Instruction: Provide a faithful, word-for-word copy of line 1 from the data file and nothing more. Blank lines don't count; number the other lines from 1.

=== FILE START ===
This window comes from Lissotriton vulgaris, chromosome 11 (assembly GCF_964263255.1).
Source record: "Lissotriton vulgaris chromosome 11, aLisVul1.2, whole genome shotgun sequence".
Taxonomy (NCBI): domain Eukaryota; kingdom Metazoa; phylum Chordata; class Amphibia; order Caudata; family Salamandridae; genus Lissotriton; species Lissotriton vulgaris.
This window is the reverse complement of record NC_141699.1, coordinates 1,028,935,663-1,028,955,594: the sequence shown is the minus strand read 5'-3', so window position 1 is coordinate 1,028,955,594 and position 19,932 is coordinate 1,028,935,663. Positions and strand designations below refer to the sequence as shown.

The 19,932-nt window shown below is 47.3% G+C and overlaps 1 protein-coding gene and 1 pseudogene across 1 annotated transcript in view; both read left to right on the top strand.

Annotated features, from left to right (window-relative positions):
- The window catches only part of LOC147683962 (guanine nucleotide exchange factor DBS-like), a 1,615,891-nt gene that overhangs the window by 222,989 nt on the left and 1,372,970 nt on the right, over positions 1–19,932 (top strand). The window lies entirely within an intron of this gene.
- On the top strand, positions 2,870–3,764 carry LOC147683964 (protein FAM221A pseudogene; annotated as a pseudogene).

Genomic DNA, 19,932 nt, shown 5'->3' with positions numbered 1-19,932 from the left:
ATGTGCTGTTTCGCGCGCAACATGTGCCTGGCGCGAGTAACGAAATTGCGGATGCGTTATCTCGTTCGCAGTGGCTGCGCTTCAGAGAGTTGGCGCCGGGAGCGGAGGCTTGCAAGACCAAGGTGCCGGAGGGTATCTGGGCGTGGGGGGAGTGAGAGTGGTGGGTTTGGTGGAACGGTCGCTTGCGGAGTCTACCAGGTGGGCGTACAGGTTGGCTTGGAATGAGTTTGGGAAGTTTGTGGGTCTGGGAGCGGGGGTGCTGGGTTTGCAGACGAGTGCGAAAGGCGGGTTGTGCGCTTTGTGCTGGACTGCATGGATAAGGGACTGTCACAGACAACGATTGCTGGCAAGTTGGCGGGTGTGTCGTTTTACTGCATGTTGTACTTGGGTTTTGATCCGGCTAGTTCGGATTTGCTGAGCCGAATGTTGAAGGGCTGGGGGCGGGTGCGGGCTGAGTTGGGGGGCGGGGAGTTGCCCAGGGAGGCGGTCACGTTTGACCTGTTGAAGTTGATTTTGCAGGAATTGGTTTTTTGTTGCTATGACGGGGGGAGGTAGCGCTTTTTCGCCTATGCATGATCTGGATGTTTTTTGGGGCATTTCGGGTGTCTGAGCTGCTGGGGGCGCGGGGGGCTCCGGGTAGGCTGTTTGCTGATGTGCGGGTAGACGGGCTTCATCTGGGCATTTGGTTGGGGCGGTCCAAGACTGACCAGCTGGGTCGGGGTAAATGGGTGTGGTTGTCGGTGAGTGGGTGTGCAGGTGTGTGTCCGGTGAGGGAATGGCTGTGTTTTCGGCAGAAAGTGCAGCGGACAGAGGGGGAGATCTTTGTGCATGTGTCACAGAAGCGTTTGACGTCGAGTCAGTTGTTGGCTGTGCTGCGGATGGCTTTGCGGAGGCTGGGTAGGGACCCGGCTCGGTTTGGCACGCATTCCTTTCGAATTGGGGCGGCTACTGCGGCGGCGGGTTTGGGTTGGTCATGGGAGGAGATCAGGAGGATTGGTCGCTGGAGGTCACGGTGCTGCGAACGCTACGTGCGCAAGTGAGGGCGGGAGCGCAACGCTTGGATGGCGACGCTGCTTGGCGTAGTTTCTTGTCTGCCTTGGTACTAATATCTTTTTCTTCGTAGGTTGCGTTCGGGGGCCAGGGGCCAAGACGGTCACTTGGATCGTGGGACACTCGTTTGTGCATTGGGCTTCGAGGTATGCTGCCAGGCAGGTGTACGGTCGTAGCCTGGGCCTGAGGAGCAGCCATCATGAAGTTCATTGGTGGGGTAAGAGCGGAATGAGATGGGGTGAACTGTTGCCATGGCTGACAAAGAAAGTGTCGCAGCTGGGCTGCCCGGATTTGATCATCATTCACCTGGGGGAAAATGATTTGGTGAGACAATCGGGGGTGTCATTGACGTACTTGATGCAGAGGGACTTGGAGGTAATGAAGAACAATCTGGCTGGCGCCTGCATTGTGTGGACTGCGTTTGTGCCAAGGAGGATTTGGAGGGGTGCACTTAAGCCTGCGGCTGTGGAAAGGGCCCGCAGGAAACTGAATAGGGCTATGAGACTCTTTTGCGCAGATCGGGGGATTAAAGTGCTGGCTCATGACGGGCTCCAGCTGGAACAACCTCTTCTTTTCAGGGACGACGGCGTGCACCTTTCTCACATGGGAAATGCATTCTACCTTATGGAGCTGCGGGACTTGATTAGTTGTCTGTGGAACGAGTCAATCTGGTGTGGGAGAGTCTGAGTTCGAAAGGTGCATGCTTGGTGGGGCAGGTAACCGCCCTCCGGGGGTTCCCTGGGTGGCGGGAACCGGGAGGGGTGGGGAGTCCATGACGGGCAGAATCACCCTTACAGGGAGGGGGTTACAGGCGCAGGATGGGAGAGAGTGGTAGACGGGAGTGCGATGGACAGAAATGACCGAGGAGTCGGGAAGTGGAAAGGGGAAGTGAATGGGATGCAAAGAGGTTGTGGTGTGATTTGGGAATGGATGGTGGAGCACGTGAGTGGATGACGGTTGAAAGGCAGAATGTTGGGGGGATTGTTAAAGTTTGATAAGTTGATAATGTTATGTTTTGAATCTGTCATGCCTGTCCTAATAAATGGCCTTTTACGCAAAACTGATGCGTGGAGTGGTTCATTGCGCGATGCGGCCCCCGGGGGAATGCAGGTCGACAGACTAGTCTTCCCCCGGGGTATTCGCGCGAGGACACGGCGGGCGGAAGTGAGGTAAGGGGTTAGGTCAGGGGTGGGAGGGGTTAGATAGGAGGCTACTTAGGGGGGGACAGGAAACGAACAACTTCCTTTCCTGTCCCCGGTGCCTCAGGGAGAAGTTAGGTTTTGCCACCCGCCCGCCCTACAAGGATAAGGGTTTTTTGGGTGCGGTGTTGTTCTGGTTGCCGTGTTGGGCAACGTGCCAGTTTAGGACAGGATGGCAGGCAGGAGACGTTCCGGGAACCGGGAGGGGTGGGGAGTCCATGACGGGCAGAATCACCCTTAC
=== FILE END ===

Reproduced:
This window comes from Lissotriton vulgaris, chromosome 11 (assembly GCF_964263255.1).